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Steroid injections 'delay recovery of tennis elbow'

Corticosteroid injections should not be used for patients with tennis elbow as they are associated with worse outcomes for pain at one year, say researchers.

The study

Adults aged 18 years or older with tennis elbow for longer than six weeks were randomised to one of four treatment groups: corticosteroid injection, placebo injection, corticosteroid injection plus physiotherapy, placebo injection plus physiotherapy. Injections were given just once, while physiotherapy comprised eight 30-minute sessions over an eight week period, given to a standard treatment protocol. Patients were followed for one year.

The findings

Patients randomised to receive corticosteroid injection were 14% less likely to experience complete recovery at one year– defined by the patient on a six-point Likert scale – than those who had a placebo injection. Corticosteroid injection was also associated with a 77% greater risk of recurrence at one year compared to placebo. There were no significant differences between patients who received physiotherapy and those who did not for both complete recovery and recurrence at one year.

What does it mean for GPs?

The Australian researchers concluded that the evidence ‘does not support the clinical practice of using corticosteroid injection to facilitate active rehabilitation,’ noting that while physiotherapy was not effective for long-term outcomes, there was some benefit in the short-term when prescribed in the absence of corticosteroid injections.

Expert comment

Dr Louise Warburton, GPSI in musculoskeletal medicine in Shropshire: ‘This is an interesting study – previous work has demonstrated that corticosteroids produce only short term benefit and that physiotherapy seemed better. But with a high recurrence rate from injections and the effects of physiotherapy wearing off after one year, we are left with a management plan of short-term physiotherapy.’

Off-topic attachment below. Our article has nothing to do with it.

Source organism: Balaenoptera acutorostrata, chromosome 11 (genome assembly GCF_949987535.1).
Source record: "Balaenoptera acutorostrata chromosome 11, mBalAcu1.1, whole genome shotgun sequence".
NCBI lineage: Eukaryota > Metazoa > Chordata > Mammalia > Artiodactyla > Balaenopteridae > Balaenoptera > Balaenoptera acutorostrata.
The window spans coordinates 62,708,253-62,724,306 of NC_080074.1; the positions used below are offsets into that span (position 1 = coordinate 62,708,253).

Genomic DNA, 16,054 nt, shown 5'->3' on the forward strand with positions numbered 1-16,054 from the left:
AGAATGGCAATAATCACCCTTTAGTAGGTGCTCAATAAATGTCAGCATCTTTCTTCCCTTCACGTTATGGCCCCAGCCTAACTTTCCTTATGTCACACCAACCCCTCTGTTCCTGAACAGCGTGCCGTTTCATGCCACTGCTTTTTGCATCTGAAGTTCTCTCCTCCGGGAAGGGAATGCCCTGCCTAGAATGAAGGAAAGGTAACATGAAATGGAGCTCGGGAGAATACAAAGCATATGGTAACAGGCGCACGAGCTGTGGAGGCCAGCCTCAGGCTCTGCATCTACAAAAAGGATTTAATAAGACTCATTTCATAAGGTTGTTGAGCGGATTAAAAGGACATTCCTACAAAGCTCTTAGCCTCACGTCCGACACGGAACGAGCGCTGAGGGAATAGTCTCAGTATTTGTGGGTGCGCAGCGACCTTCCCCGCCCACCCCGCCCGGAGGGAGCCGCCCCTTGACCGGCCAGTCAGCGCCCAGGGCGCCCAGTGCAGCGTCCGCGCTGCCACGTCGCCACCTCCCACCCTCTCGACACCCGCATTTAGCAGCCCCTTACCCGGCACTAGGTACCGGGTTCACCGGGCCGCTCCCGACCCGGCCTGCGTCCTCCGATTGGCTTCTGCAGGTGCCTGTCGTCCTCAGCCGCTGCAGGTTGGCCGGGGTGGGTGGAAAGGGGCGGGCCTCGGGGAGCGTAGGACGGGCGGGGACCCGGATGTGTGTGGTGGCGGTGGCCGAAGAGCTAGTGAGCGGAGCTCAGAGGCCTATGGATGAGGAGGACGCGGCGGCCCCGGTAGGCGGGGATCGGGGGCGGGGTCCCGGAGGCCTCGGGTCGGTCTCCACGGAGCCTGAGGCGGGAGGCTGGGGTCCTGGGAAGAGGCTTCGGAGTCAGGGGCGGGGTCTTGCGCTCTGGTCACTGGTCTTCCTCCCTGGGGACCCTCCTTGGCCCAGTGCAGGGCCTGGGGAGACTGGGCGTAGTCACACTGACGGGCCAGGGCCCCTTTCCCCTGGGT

JAMA 2013, available online 6 February

Readers' comments (3)

  • This paper merely confirms a leading paper in the BMJ about 3 years ago that altered my behavior in primary care. Faced with this information, the majority of patients still push for injection. Tennis elbow is an horrid condition. A day of fly fishing, and a quarter peal of bell ringing cured my problems after several months of pain on separate sides and occasions. Room for a novel research project ?

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  • The worrying thing for me is I had the same injection into my spine & it also had no affect at all , it does make you wonder how theses treatments come about & I'm speaking from an Aracnoiditus sufferer point of view , & we all know what cover ups go on there , it's food for thought many thanks for reading this M.

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  • Apt timing to recognise the complementary therapy Bowen Technique as having very good lasting results with lateral epicondylitis, as well as other joint issues that end up in my practice following unsuccessful long term relief from steriod injections. Addressing the whole body not just the area in pain is a useful starting point. Having just treated a Main Sunday paper Features Editor for Tennis Elbow/RSI writers arm expect more on this subject in the mainstream media.

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